NASA officially retires Kepler


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NASA today officially retired Kepler after nine years of operations.

After nine years in deep space collecting data that indicate our sky to be filled with billions of hidden planets – more planets even than stars – NASA’s Kepler space telescope has run out of fuel needed for further science operations. NASA has decided to retire the spacecraft within its current, safe orbit, away from Earth. Kepler leaves a legacy of more than 2,600 planet discoveries from outside our solar system, many of which could be promising places for life.

Exoplanet hunting however does not end here. Unlike Hubble, astronomers and NASA planned ahead for Kepler’s demise, and this year launched TESS to continue its work, in an even more sophisticated manner.

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5 comments

  • pzatchok

    Even though it can not be moved to point at new stars couldn’t it be left on and downloading data until it just stops all on its own?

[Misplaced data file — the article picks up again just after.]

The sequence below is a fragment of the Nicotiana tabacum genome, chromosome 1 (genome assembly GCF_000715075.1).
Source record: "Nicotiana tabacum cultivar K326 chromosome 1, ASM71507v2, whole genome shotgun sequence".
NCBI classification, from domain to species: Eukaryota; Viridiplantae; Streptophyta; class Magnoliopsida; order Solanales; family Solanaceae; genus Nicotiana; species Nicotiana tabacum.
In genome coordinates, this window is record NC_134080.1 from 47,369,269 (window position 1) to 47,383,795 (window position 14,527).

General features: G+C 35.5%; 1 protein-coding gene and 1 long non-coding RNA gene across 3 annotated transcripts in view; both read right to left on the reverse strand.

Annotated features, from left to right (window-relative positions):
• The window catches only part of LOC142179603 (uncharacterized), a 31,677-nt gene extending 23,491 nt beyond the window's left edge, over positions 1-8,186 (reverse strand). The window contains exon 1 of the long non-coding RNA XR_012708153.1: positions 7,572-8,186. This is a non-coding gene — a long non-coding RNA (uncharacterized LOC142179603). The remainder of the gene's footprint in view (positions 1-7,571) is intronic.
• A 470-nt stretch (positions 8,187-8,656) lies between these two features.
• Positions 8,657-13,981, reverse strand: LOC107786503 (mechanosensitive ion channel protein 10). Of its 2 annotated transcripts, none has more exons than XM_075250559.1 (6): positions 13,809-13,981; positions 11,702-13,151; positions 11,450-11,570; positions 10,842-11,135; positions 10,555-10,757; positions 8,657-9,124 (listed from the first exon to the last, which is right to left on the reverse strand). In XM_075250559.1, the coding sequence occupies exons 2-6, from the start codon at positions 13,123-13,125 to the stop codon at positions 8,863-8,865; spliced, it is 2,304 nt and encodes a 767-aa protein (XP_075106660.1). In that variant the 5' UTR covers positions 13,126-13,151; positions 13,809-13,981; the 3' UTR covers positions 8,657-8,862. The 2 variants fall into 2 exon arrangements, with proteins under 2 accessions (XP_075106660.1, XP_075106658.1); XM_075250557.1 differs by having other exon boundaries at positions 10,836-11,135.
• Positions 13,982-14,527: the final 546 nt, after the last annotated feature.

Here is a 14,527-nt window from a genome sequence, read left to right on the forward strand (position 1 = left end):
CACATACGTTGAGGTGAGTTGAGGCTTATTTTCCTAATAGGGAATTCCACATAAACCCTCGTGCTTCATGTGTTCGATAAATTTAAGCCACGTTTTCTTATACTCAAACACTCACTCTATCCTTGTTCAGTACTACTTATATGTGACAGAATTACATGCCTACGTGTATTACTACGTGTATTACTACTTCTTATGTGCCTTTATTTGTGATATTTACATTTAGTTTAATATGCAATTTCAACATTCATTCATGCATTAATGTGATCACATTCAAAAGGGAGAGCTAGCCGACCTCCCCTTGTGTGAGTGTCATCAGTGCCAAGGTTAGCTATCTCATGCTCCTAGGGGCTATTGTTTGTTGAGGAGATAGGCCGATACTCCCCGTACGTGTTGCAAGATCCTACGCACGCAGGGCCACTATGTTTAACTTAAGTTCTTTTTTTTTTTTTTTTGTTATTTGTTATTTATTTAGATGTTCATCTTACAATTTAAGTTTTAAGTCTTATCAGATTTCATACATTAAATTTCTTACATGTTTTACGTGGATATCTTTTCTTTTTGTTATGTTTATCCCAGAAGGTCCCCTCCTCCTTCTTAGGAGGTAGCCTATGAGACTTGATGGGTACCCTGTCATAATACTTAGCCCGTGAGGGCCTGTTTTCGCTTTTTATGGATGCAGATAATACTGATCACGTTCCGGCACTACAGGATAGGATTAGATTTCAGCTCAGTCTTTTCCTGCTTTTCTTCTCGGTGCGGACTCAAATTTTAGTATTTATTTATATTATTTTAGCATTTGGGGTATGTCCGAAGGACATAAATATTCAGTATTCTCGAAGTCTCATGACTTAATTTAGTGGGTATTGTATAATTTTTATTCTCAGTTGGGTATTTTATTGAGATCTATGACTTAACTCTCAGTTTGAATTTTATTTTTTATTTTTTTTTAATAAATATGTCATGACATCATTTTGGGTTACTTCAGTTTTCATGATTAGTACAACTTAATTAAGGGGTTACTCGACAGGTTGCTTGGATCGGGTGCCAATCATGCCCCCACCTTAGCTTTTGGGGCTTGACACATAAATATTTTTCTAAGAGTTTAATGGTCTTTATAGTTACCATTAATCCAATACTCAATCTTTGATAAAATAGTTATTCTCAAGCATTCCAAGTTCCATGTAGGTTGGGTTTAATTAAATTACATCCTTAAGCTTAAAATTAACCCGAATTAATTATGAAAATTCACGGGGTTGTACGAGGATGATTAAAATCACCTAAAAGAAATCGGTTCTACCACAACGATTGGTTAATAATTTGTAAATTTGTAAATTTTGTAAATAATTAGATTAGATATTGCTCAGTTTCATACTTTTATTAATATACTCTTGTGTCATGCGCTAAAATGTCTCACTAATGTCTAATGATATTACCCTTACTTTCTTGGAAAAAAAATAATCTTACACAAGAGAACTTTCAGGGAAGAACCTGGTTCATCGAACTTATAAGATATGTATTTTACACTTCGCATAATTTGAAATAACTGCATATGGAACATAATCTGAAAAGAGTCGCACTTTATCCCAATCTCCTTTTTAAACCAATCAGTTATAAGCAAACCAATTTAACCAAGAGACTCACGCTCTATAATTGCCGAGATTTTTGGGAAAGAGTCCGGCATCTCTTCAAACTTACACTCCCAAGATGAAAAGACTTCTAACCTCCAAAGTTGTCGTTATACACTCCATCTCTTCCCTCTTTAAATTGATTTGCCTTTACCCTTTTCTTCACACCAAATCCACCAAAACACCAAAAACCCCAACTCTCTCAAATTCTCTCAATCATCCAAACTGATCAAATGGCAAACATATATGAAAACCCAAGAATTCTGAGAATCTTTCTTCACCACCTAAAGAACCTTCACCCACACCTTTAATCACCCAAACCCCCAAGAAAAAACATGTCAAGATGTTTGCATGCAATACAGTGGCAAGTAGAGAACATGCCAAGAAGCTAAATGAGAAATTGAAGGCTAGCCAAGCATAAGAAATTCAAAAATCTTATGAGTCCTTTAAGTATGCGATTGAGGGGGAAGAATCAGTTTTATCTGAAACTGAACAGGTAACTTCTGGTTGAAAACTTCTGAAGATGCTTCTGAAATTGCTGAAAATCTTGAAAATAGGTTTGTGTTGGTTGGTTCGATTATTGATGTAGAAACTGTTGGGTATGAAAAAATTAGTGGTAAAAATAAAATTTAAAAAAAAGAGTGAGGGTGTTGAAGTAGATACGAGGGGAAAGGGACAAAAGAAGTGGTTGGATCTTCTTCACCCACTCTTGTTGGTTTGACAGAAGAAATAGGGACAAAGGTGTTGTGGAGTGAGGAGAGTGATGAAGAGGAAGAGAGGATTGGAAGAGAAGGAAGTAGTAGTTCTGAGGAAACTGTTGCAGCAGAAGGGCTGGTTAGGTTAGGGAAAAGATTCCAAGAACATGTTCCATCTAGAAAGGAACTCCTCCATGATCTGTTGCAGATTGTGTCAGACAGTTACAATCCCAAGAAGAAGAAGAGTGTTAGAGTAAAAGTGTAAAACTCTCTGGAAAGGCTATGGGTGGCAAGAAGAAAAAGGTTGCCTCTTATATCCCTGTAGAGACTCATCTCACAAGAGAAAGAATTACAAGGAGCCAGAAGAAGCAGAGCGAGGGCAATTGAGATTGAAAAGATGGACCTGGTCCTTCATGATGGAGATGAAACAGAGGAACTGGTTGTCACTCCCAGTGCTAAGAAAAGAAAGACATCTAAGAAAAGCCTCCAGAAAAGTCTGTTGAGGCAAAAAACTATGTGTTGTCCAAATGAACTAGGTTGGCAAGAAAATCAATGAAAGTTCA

If it has gyroscopes on it couldn’t those be used to reorient it slowly?

    Offer it up to private citizens or universities if they want to use it that way.

  • fred k

    I might add that the TESS + Kepler together cost one order of magnitude LESS than JWST.

  • Fred k

    pzatchok:

    Kepler is crippled. No fuel for stabilization, and only 1 gyro. So it will be (or is now) spinning without a way to control it.

    No control, means no meaningful data. Also, no way to point toward Earth for data download, AND, soon maybe no power because the solar panels aren’t oriented correctly.

  • pzatchok

    Thanks for the info Fred K

  • Col Beausabre

    Also, if it is spinning/tumbling,, it’s too dangerous for a putative rescue mission with fuel and new gyros to approach.

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